Now how does Social Learning Theory fit in with blindness, communication and the family? In the next section we will explore the idea that the first level of a child's social learning and education starts at home. This is critical, especially when introducing an element such as blindness into the equation.
Blindness and Social Learning Theory:
Approximately 3 percent or more of the population is classified as blind or visually impaired (Mojab). To be considered legally blind a "person [must have] a visual acuity of 20/200 or less or a visual field of 20 degrees or less in the better seeing eye" (Mojab). Blindness has been portrayed on two complete opposite ends of the spectrum. In some parts of the world blindness is seen as a gift where the person is almost worshipped as a saint or one who can connect with the supernatural, while in other parts of the world blindness is seen as a curse (Tenberken). In places such as Tibet, blind people are shunned, spit upon and are thought to be possessed by demons (Tenberken). In the United States, our culture has taught us to feel emotions such pity or just to be awkward around persons with physical or mental disabilities. Typically pity is a feeling that suggests the person without the disability has a feeling of higher social status than the person with the disability (Mojab). Awkwardness usually just means that the person has a lack of knowledge and just is ignorant and does not know how to act or what to say (Mojab). But while the sighted world may feel awkward, unsure, pity, etc, those in the blind community often may experience similar feelings depending on their self-efficacy which stems from their social education as young children.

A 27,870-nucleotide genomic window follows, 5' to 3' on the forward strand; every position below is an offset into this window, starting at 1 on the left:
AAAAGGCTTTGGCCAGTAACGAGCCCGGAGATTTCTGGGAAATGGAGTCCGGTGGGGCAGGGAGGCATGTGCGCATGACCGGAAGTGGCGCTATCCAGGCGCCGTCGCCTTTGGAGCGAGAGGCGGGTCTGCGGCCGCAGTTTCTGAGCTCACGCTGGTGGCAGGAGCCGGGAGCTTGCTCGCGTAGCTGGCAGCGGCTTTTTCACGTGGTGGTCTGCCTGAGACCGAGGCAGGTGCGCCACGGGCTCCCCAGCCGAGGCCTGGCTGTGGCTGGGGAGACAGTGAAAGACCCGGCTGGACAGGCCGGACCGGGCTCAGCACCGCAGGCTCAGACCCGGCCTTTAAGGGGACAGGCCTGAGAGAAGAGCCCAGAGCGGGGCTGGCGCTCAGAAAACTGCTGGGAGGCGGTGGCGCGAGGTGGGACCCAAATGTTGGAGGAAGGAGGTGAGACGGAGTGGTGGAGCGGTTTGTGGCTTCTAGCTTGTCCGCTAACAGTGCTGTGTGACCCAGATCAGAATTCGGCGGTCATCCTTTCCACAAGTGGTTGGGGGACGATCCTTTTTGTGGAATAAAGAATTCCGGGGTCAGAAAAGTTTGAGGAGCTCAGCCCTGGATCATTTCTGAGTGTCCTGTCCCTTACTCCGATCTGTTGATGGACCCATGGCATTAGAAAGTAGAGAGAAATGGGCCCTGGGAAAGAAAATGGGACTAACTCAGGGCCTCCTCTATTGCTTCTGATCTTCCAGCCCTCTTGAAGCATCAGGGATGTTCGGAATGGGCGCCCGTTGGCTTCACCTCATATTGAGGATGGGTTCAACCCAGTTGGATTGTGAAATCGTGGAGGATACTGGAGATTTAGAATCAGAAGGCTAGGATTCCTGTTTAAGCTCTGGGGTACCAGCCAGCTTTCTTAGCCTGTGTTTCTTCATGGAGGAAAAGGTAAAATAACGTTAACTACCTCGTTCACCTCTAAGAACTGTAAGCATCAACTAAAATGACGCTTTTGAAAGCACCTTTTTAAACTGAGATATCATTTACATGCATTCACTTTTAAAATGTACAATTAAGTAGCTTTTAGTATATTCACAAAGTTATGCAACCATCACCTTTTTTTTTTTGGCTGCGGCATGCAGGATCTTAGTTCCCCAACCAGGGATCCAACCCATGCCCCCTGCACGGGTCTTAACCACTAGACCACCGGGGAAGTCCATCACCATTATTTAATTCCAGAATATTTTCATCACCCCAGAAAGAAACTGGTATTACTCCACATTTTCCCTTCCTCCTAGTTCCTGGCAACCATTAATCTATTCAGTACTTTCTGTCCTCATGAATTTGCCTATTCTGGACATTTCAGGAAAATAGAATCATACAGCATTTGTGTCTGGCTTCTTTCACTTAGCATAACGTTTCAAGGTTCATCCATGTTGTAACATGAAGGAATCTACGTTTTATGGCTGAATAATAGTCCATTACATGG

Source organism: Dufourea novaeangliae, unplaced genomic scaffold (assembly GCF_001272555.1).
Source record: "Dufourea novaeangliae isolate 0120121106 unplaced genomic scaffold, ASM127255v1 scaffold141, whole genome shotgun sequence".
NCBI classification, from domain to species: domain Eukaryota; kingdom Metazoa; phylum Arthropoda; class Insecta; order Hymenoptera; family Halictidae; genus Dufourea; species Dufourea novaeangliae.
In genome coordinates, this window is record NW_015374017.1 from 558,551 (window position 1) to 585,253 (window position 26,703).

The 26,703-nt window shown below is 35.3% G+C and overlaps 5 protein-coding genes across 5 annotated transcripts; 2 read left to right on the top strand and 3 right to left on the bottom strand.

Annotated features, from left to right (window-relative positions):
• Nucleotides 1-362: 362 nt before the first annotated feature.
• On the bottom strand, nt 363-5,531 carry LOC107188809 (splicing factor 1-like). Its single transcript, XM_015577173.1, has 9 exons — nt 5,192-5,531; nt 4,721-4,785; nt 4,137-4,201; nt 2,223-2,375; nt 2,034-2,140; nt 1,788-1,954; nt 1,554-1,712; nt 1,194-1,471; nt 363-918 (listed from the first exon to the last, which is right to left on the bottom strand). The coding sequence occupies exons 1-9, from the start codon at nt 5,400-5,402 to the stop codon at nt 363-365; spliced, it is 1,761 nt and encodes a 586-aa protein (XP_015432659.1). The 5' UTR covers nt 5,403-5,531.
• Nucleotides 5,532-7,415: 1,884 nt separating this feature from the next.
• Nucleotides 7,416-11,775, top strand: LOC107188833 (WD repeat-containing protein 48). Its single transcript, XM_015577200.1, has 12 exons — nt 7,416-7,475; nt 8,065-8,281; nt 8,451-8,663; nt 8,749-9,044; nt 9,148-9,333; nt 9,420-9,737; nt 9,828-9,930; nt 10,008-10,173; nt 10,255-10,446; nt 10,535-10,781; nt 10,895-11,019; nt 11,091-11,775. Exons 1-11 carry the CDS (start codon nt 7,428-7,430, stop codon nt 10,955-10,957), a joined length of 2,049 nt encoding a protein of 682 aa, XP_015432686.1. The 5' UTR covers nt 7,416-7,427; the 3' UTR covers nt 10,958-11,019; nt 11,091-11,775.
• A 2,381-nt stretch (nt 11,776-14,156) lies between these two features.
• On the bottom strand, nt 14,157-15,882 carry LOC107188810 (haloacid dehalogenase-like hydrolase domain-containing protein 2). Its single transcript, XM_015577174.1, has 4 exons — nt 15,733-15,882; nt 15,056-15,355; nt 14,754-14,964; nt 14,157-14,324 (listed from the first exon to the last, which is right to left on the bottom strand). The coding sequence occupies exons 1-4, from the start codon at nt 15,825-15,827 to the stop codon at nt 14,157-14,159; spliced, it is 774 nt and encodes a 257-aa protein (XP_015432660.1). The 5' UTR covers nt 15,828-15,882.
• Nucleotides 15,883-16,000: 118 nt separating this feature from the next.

In 2005, Bishop, Hobson and Lee researched "Symbolic Play in Congenitally Blind Children". They defined symbolic play as "pretending one object was another, attributing novel properties to an object, or pretending that an absent object was present" (Bishop, Hobson and Lee). During the course of their research they came across several studies that had been performed in the 1970s through the 1990s that tried to explore if blindness affected the development of young children. In an early study performed in the 1970s a young congenitally blind girl, Kathie, who was presented with a tub of water, a doll and a towel (Bishop, Hobson and Lee). Kathie was then encouraged to give the doll a bath (Bishop, Hobson and Lee). However, when Kathie touched the water she stepped into the tub and began chanting her own bath-time songs (Bishop, Hobson and Lee). Even when prompted to pretend the doll was the one taking the bath, Kathie did not partake in the game. Kathie did not start the role of symbolic play--pretending the doll was a real person--until after she turned four, when she was more developed (Bishop, Hobson and Lee).